Phone Addiction.

I knew the question would come, and it did, last night, after Emma’s dad dropped her off at home. She and I were sitting at the kitchen table sharing a snack and talking.

Well, that’s not the whole truth, there was someone else at the table, my phone. I was alternating between talking with her and texting with her father about a couple of things. And then… “Mom, why are you guys always on your phones? Why can’t you just put them away, like maybe for a whole day? Dad was doing the same thing.”

I felt about as big as an ant in that moment, and I had the audacity to try and defend my behavior, “I’m just texting with your…you know what, you’re right. I’m being rude. You are most important.” I turned my phone over and pushed it away.

I needed that intervention.

I know well enough, when something starts to take control of me and I no longer have control over it, I’ve got a problem on my hands and in my head.

When I went to bed last night, I thought about my relationship with my phone. Actually, it’s no relationship at all; I’m addicted. It’s the first thing I reach for in the morning, and the last thing I put down at night. I panic if I can’t find it in the quick sand of my purse, or in the mountain of pillows on my bed. I crave it.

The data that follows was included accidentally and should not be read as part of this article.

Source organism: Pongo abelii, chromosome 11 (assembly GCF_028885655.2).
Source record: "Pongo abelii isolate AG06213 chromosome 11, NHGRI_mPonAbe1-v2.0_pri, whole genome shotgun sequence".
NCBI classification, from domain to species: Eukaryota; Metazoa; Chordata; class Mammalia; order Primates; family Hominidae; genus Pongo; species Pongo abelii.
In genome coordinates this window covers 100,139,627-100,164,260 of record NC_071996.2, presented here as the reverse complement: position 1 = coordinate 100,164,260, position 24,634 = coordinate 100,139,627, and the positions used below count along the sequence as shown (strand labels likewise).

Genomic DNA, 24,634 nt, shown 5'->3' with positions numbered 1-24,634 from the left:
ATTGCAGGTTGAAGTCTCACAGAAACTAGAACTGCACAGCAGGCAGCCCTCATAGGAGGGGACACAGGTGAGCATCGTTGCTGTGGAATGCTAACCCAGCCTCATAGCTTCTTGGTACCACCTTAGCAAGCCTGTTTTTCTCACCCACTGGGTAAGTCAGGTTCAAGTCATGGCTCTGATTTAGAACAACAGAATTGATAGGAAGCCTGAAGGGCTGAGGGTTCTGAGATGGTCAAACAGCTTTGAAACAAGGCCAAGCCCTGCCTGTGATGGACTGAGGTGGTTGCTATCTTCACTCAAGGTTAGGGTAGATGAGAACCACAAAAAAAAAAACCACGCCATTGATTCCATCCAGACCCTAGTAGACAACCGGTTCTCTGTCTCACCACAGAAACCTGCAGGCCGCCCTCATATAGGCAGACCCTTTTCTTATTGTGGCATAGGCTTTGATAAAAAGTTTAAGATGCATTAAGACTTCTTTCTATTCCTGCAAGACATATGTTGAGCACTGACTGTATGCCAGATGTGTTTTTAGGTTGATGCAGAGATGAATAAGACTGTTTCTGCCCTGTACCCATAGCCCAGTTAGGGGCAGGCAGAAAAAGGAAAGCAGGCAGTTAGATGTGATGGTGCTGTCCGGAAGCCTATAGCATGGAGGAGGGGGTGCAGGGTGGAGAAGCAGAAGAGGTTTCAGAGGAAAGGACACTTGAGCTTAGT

I have a system/ritual too. I check texts, then emails, then FB messages and I do it over, and over, and over again throughout the day. It’s not like it makes me feel any better. Instead, I create more work for myself, another thing to add to the to-do list when a certain email or message comes through.

Worst of all, here is my child, calling me out on it — recognizing I am not being present with her. She felt disrespected and neglected. Although she’s grown up in this technological age, she knows there’s something wrong with it. What’s that saying? “If you’re not part of the solution, then you’re a part of the problem.” Yup. That’s me. Part of the problem.

I know I’m addicted because when I think about leaving my phone at home for the whole day, fuck, I start to freak out. What if? What if something bad happens to someone I know? Or, to me? What if this? What if that?

Let’s face it, I ain’t the President. I’m not a president of anything. I’m not that important. It can wait, and you know what? If there was really an emergency, I guarantee I could find someone with a phone within a few yards of wherever I’m standing, or sitting, or driving, or doing yoga, or writing, or food shopping because most of us are in co-dependent relationships with our phones, right?

Solution: Today, I’m going to begin distancing myself, slowly, not just out of respect for my children, but out of respect for myself, for this life I’m living. I don’t want to spend it looking down. I don’t want to miss a moment. Thank you to my daughter, for waking me up, once again. ~Rebecca

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